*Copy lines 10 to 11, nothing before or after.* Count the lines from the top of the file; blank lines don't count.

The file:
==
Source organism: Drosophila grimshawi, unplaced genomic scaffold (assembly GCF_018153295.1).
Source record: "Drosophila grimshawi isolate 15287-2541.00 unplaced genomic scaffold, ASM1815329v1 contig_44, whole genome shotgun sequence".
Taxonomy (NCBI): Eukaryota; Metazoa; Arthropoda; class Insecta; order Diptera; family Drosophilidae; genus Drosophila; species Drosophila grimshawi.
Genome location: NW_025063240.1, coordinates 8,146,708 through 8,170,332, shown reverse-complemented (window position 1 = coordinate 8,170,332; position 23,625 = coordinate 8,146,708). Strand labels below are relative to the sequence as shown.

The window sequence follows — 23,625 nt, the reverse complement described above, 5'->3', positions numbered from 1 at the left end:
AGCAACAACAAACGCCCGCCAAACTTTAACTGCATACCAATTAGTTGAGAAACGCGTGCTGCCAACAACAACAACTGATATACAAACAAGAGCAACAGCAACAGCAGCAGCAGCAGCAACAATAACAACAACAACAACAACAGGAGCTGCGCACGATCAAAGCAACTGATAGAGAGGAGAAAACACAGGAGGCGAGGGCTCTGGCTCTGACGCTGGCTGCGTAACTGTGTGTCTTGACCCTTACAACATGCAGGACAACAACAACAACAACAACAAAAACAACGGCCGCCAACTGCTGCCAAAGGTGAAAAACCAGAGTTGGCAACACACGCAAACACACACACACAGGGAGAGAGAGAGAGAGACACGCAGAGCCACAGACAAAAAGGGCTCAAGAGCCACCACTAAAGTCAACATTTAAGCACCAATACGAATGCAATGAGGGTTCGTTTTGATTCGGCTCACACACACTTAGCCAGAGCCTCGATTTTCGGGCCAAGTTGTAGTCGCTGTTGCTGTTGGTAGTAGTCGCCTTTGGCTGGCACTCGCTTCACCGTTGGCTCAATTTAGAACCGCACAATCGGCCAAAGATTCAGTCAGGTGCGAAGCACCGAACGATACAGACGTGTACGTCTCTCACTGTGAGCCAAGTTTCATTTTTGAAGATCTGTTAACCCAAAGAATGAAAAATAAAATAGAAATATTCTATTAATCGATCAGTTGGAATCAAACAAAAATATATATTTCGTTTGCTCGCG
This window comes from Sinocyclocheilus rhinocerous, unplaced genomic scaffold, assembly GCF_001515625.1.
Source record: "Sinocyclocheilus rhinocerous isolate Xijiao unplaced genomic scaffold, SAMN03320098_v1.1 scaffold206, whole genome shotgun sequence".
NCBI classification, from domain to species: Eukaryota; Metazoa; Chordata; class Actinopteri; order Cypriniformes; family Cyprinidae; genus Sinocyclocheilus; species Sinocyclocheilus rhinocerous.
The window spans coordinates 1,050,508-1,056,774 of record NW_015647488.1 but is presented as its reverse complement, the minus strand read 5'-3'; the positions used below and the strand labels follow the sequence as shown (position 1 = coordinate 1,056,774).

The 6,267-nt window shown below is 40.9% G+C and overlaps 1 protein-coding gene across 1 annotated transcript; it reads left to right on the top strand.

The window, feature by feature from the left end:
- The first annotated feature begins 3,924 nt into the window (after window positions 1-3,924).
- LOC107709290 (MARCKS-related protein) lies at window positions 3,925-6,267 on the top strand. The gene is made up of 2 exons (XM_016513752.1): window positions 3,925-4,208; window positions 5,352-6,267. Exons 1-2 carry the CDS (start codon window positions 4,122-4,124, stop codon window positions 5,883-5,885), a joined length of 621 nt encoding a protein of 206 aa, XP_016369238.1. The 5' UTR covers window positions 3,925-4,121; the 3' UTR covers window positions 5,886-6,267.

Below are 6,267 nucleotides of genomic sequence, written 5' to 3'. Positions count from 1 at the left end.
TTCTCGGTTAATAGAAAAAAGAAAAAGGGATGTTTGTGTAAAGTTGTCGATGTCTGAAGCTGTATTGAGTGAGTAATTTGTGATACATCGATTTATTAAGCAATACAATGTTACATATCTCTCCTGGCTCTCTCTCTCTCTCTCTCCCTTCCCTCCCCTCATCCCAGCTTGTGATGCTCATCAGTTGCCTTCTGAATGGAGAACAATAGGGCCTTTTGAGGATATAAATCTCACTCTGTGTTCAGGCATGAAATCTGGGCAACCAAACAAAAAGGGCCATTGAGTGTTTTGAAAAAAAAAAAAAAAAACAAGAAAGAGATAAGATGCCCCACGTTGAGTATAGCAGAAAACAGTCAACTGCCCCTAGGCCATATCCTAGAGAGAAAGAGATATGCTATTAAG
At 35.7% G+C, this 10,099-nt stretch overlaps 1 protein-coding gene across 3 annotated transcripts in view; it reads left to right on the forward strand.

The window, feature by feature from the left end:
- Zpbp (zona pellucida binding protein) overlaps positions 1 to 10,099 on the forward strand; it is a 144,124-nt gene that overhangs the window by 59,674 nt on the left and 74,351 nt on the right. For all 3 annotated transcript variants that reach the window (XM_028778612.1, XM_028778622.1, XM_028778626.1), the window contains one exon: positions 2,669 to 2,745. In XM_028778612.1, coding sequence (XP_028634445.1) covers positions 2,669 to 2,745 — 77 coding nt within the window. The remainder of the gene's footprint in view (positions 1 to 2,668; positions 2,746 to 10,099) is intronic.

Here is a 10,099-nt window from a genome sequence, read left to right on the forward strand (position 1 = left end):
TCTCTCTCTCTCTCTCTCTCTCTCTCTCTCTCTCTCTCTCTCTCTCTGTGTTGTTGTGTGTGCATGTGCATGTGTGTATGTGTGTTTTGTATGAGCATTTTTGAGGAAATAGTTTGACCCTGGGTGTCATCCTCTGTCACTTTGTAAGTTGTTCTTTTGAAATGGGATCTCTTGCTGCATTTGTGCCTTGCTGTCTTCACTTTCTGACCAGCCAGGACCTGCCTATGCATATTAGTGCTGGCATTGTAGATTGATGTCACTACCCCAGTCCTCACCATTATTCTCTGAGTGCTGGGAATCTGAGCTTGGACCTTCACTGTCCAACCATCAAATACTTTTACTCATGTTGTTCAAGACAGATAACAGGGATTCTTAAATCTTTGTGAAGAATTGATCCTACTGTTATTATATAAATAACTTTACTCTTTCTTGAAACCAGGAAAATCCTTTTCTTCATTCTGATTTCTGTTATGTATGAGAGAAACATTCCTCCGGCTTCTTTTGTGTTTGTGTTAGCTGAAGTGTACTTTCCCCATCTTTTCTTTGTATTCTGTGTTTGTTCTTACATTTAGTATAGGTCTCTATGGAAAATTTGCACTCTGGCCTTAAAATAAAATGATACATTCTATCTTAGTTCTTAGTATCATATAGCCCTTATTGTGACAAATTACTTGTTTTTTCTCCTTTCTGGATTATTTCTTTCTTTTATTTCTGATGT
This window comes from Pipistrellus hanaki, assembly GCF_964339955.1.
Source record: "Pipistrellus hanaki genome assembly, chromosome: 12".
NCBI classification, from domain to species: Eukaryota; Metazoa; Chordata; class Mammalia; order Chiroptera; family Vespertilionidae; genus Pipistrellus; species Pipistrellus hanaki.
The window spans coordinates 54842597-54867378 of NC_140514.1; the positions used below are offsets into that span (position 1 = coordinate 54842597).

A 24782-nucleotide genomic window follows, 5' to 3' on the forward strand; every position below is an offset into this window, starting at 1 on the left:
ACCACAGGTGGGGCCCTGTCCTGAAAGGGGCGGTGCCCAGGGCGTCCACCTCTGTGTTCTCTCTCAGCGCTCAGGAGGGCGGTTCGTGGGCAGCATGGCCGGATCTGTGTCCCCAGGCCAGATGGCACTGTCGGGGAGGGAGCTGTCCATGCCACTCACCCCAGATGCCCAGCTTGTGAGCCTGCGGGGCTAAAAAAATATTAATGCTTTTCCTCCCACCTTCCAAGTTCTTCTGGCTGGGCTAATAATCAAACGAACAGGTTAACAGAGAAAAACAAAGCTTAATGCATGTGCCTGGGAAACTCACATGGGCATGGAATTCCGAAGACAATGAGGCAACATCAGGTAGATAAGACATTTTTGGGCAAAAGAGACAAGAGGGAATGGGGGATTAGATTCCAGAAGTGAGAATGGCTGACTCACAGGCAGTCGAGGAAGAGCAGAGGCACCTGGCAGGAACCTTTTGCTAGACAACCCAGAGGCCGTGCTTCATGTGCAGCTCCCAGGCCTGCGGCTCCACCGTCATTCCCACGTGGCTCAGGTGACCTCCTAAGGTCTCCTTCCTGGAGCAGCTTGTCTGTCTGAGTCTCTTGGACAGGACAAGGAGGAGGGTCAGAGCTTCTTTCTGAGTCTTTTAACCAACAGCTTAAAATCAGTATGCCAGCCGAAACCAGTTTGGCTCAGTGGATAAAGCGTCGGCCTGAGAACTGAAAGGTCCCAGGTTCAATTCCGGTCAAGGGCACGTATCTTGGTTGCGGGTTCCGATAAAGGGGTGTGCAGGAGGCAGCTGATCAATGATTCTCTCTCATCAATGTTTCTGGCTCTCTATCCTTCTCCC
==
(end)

The window spans coordinates 1,050,508-1,056,774 of record NW_015647488.1 but is presented as its reverse complement, the minus strand read 5'-3'; the positions used below and the strand labels follow the sequence as shown (position 1 = coordinate 1,056,774).

The 6,267-nt window shown below is 40.9% G+C and overlaps 1 protein-coding gene across 1 annotated transcript; it reads left to right on the top strand.